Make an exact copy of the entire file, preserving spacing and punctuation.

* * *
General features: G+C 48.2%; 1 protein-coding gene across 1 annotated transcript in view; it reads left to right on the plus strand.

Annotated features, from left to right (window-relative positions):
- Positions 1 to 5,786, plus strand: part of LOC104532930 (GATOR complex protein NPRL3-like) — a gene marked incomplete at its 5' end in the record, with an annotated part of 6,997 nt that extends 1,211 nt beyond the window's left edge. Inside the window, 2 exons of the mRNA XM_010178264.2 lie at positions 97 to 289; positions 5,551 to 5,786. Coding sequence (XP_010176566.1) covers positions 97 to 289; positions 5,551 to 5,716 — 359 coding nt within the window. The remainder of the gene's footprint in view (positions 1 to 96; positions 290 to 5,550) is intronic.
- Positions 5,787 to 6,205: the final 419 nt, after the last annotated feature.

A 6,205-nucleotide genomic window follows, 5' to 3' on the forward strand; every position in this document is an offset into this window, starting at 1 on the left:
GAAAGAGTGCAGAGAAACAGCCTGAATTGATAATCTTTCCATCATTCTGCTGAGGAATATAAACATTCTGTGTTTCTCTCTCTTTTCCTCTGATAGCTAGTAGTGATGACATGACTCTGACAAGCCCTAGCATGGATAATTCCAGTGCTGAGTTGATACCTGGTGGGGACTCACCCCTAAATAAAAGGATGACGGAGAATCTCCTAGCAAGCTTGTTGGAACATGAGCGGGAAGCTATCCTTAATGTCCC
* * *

General features: G+C 48.2%; 1 protein-coding gene across 1 annotated transcript in view; it reads left to right on the plus strand.

Annotated features, from left to right (window-relative positions):
- Positions 1 to 5,786, plus strand: part of LOC104532930 (GATOR complex protein NPRL3-like) — a gene marked incomplete at its 5' end in the record, with an annotated part of 6,997 nt that extends 1,211 nt beyond the window's left edge. Inside the window, 2 exons of the mRNA XM_010178264.2 lie at positions 97 to 289; positions 5,551 to 5,786. Coding sequence (XP_010176566.1) covers positions 97 to 289; positions 5,551 to 5,716 — 359 coding nt within the window. The remainder of the gene's footprint in view (positions 1 to 96; positions 290 to 5,550) is intronic.
- Positions 5,787 to 6,205: the final 419 nt, after the last annotated feature.

A 6,205-nucleotide genomic window follows, 5' to 3' on the forward strand; every position in this document is an offset into this window, starting at 1 on the left:
GAAAGAGTGCAGAGAAACAGCCTGAATTGATAATCTTTCCATCATTCTGCTGAGGAATATAAACATTCTGTGTTTCTCTCTCTTTTCCTCTGATAGCTAGTAGTGATGACATGACTCTGACAAGCCCTAGCATGGATAATTCCAGTGCTGAGTTGATACCTGGTGGGGACTCACCCCTAAATAAAAGGATGACGGAGAATCTCCTAGCAAGCTTGTTGGAACATGAGCGGGAAGCTATCCTTAATGTCCC